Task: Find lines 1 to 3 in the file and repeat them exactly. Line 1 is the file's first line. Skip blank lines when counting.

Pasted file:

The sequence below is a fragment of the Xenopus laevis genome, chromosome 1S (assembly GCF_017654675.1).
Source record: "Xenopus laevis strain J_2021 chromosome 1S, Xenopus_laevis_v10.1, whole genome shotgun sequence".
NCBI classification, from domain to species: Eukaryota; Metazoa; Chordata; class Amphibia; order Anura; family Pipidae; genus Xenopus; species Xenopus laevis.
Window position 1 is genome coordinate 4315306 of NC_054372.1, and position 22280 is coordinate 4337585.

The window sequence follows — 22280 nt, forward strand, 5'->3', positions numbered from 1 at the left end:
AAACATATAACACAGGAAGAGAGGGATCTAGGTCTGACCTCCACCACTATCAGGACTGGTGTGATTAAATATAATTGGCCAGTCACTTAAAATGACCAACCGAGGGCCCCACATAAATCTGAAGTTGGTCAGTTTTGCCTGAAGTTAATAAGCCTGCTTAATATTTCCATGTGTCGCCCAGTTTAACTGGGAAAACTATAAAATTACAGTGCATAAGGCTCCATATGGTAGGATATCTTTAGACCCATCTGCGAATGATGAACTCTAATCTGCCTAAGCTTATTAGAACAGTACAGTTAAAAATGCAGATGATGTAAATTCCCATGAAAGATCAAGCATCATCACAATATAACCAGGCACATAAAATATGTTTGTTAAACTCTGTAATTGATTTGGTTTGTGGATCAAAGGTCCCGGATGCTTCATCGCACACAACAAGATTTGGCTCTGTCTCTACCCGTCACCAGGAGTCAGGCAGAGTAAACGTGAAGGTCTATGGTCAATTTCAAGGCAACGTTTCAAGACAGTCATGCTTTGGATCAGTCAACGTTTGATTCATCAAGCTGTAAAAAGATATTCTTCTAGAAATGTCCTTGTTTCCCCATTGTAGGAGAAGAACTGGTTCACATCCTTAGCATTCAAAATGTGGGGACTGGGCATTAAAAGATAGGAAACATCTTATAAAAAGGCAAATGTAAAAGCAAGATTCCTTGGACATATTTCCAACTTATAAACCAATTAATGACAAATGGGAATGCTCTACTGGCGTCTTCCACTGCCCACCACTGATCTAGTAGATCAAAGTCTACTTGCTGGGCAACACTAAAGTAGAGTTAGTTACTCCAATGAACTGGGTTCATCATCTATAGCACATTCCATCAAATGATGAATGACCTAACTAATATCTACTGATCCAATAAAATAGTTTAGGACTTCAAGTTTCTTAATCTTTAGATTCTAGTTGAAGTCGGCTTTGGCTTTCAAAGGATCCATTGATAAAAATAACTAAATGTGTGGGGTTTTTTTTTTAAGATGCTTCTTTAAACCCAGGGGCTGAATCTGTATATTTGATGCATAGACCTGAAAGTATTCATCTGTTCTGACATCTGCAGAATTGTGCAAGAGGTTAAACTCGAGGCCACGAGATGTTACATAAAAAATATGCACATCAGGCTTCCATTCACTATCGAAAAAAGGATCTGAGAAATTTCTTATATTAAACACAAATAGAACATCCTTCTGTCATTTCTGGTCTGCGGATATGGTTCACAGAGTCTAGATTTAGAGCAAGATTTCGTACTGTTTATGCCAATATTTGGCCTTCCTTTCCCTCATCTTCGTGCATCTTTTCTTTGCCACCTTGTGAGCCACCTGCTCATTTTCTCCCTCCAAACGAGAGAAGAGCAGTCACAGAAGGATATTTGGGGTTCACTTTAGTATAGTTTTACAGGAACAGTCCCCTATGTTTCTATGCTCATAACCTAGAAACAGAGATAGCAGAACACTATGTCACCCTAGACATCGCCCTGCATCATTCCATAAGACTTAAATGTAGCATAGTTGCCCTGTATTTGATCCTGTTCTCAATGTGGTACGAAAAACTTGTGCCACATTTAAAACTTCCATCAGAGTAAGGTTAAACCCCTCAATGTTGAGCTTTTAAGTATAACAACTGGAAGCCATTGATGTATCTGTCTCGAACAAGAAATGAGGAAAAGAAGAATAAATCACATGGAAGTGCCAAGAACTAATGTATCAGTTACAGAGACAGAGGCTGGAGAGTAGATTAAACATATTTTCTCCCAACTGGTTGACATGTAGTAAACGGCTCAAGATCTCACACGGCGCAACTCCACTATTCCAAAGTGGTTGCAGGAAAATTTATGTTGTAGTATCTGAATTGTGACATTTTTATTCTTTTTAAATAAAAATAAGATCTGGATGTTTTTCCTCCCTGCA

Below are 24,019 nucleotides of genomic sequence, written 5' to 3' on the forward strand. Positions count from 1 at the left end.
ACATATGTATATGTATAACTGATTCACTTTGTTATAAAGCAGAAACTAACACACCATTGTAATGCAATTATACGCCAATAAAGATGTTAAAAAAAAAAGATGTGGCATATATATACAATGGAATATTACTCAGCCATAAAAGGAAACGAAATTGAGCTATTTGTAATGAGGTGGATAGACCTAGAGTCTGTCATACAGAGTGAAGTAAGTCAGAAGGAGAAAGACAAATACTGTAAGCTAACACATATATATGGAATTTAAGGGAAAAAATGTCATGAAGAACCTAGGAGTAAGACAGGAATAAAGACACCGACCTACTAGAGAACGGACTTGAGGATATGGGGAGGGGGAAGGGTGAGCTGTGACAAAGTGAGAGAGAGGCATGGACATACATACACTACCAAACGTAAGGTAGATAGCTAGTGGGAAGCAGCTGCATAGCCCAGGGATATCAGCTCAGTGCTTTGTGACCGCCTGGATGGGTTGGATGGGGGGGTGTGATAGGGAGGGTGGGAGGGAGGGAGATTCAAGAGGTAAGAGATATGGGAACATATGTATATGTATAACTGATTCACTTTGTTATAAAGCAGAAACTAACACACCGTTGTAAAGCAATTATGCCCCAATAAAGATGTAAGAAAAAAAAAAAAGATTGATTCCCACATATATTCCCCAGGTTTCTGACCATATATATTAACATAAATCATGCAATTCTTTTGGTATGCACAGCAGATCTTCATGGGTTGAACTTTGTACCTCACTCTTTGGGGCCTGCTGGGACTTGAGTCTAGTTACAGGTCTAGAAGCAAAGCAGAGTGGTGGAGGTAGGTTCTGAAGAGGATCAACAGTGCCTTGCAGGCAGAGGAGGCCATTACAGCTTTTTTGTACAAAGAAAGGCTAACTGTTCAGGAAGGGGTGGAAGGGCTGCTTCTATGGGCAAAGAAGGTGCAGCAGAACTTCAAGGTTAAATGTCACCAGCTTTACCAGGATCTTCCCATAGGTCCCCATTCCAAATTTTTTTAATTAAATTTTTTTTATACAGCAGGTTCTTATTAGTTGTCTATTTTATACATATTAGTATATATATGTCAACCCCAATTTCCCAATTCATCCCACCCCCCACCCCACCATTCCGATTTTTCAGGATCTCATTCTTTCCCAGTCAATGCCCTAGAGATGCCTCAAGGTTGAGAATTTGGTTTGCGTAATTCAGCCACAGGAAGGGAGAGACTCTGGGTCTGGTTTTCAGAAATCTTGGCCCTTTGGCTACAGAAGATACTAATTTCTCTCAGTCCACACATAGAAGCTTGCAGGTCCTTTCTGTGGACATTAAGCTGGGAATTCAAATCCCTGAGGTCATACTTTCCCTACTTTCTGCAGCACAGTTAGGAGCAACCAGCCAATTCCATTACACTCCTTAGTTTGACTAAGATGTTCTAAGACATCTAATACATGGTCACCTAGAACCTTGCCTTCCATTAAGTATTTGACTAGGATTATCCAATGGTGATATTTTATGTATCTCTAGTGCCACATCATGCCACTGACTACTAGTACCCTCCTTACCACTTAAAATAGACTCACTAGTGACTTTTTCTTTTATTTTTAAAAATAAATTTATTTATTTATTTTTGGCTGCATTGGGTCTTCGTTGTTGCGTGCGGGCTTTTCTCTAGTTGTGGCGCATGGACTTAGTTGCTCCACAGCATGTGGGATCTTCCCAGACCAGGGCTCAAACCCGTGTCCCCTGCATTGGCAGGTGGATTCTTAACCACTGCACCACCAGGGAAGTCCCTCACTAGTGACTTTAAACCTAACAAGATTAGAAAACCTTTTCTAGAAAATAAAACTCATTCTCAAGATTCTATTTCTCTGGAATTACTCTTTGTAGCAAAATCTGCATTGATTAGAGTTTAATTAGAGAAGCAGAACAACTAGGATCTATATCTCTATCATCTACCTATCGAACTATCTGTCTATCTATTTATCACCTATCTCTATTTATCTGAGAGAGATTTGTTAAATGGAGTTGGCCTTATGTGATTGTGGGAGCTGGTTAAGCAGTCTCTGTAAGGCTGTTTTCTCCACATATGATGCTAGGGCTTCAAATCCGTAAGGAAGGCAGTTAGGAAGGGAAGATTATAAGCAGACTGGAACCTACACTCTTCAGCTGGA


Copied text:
The sequence below is a fragment of the Xenopus laevis genome, chromosome 1S (assembly GCF_017654675.1).
Source record: "Xenopus laevis strain J_2021 chromosome 1S, Xenopus_laevis_v10.1, whole genome shotgun sequence".
NCBI classification, from domain to species: Eukaryota; Metazoa; Chordata; class Amphibia; order Anura; family Pipidae; genus Xenopus; species Xenopus laevis.